Jump to: Overview (5)  | Mini Bio (1)  | Spouse (3)  | Trade Mark (1)  | Trivia (21)  | Personal Quotes (27)

Overview (5)

Born in Long Branch, New Jersey, USA
Died in New York City, New York, USA  (heart attack)
Birth NameDorothy Rothschild
Nickname Dottie
Height 4' 11" (1.5 m)

Mini Bio (1)

Dorothy Rothschild was born on August 22, 1893 into a family of comfortable financial means. Raised by her father and Stepmother after her mother's death, she was given an excellent education for the times. Highly intelligent, she pursued a career after her formal education and proved herself to be one of the early feminists. She started writing poems early and her witty remarks are still alive today. In 1917 she was asked to join the staff at Vanity Fair magazine and to marry Edward Pond Parker II, both of which she agreed to gladly. Eddie Parker soon was stationed overseas and Dorothy became one of the founding members of the Algonquin Hotel "Round Table". Eddie arrived back from the war with an unfortunate drinking problem, and Dorothy decided she loved her new life more than she did him. They were separated far more than together and divorced in 1928. She spent a very dramatic period of time in New York City, doing theater reviews, spending time with her Algonquin friends, drinking far too much. She published poems and short stories and in 1929 won the national O. Henry Prize for the short story "Big Blonde". This established her as a serious writer. She married Alan Campbell when she was forty and he was twenty-nine. He encouraged her to go Hollywood where they became a very successful screenwriting team. Beginning in 1933 they received screen credits for fifteen films, most notably A Star Is Born (1937) which was nominated for an Academy Award. The time spent in Hollywood were the most lucrative years of her career, yet she spent every dime of it. She divorced and remarried Alan Campbell and in 1963 he died. She spent her last years in New York City, in very poor health due to heavy drinking and making do on very little money. Often, she would have to call on friends like Lillian Hellman to help her financially. Dorothy Parker died in 1967 at seventy-three years old in her New York hotel room, all alone. Time magazine devoted an entire page to her obituary, which was considered an amazing tribute. Her estate was left in full to Martin Luther King and the NAACP.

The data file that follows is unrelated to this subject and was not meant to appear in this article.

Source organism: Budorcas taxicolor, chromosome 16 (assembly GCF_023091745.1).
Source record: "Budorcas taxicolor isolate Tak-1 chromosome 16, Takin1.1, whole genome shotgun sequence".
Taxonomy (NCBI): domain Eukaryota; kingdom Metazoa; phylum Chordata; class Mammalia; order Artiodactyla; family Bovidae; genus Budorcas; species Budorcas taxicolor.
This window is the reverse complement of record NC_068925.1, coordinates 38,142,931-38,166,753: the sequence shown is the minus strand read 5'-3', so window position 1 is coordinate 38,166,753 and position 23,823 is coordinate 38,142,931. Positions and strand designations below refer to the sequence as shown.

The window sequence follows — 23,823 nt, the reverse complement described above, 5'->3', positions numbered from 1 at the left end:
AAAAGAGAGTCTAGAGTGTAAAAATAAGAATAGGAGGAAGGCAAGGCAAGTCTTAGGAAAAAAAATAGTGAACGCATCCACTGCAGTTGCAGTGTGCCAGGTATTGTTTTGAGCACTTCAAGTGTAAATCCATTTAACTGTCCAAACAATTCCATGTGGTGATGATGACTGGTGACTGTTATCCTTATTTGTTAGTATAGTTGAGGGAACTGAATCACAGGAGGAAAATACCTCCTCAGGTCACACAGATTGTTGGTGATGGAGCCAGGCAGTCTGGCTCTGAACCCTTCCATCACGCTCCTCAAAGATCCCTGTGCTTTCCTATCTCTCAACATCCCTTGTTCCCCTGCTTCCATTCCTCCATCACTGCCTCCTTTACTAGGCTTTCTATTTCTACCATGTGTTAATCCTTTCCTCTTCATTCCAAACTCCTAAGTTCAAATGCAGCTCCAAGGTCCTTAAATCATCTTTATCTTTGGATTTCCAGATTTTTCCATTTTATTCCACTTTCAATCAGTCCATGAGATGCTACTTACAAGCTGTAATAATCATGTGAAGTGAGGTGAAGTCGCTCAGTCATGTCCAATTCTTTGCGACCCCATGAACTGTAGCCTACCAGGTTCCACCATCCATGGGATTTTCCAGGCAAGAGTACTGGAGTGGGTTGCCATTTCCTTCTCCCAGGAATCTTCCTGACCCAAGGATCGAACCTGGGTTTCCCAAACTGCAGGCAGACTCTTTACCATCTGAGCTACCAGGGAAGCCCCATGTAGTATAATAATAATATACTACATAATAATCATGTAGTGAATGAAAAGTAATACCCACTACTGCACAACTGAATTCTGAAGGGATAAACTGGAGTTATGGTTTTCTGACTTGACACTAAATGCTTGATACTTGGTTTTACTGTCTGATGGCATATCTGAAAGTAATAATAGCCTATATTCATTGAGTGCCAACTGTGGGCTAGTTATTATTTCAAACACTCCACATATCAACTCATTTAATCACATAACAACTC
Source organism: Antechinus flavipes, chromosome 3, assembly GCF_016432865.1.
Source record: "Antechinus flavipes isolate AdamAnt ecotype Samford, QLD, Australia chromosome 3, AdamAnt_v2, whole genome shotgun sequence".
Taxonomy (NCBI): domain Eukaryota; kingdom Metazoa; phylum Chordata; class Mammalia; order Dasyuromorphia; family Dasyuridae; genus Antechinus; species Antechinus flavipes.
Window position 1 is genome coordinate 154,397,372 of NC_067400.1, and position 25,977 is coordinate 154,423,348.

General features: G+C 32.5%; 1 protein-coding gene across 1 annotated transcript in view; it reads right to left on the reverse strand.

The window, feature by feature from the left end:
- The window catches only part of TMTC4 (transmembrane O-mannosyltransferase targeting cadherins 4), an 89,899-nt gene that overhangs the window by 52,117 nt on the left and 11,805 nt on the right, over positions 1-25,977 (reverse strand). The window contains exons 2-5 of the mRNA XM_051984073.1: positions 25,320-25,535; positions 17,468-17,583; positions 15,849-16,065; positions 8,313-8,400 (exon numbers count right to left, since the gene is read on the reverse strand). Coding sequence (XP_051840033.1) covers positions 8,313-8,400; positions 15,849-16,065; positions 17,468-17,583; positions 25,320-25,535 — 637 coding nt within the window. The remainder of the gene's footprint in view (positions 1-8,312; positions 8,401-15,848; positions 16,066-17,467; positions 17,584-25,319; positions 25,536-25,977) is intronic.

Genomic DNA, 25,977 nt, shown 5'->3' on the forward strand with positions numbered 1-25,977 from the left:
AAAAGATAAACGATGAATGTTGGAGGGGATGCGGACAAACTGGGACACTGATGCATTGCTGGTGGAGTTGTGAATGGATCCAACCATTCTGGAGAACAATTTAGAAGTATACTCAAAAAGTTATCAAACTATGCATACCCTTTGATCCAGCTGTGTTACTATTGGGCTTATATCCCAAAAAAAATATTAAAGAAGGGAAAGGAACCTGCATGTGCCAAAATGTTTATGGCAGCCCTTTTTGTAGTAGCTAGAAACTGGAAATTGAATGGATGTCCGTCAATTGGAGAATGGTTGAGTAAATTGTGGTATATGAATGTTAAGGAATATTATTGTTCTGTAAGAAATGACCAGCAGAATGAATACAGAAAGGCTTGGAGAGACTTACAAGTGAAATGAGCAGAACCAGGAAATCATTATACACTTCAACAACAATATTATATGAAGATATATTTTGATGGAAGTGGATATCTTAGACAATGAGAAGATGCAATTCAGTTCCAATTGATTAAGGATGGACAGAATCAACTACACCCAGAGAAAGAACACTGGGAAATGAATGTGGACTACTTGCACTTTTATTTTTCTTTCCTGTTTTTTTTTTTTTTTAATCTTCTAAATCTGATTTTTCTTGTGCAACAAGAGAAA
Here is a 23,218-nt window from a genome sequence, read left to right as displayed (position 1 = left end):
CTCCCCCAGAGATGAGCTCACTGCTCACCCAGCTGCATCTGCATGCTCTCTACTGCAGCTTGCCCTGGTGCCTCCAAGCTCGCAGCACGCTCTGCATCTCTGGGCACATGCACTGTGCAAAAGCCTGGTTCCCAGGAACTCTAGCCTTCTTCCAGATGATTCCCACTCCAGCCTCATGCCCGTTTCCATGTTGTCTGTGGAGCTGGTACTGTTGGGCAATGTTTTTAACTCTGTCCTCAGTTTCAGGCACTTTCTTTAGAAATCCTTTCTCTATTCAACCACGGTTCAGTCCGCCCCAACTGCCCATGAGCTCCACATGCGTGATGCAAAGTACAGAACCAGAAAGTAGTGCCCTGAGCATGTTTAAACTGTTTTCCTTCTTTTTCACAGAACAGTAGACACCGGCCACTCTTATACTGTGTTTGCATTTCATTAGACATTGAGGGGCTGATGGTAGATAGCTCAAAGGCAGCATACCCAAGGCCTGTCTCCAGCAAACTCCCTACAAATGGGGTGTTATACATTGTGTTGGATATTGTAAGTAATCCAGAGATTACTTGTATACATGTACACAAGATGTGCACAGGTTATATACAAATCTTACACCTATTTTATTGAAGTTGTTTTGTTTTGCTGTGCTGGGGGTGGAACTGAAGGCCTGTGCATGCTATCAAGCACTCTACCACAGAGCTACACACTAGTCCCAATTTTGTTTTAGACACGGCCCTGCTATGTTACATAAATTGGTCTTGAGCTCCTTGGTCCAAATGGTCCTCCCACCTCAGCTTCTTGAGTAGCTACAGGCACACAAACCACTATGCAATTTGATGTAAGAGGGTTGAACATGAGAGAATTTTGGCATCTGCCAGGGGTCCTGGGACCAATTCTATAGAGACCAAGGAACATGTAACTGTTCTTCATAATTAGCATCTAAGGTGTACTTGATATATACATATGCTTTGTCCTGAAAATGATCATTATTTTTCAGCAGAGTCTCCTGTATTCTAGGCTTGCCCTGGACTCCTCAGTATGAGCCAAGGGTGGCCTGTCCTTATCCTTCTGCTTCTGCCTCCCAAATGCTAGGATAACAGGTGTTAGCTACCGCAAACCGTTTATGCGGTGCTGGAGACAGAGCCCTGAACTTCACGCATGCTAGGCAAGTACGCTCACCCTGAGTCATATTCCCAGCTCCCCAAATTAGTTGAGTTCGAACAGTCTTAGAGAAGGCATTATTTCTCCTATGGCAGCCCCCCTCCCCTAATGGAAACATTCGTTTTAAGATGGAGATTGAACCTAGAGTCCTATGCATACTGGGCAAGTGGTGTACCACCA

- IMDb Mini Biography By: Sheryl Reeder<sherry@reeder.com

Spouse (3)

Alan Campbell (17 August 1950 - 14 June 1963) ( his death)
Alan Campbell (October 1933 - 1947) ( divorced)
Edwin Pond Parker II (1917 - 1928) ( divorced)

Trade Mark (1)

Sharp, sardonic wit

Trivia (21)

Left most of her estate to Martin Luther King. Left her ashes to Lillian Hellman who never claimed them.
At a low point in her finances, a friend interceded with John Gilbert, who graciously sent $2,000. Then, when his career was on the wane, he inquired if it might be possible to collect on some of the loans he'd made. Dorothy sent a check and in return received red roses with a note, "Thank you, Miss Finland" (Finland was the only country that had paid its war debt to the U.S. after World War I).
After her death, some of her ashes were scattered at a specially designed memorial garden at the NAACP headquarters in Baltimore, Maryland, USA.
Attempted suicide many times during her life.
Pictured on a 29¢ US commemorative postage stamp in the Literary Arts series, issued 22 August 1992.
Dorothy's uncle, Martin Rothschild, and his wife Lizzie, were aboard the Titanic in 1912. Lizzie survived, but Martin Rothschild did not. Martin's death was particularly hard for Dorothy's father, Henry Rothschild, and he died shortly thereafter in 1913.
In 1922 she had an affair with the emerging playwright Charles MacArthur, who it turned out was having multiple affairs with other women.
Subject of the song "Be My Dorothy Parker" by The Shots of Perspective.
She is nominated for the 2008 New Jersey Hall of Fame for her services and contributions to literature.
Profiled in book "Funny Ladies" by Stephen M. Silverman. [1999]
She was nominated for the 2012 New Jersey Hall of Fame for her contributions in the General Category.
She was nominated for a 2013 New Jersey Hall of Fame in the General Category.
She was inducted into the 2014 New Jersey Hall of Fame in the Arts and Letters Category.
She was blacklisted in Hollywood in the 1950s for alleged communist sympathies.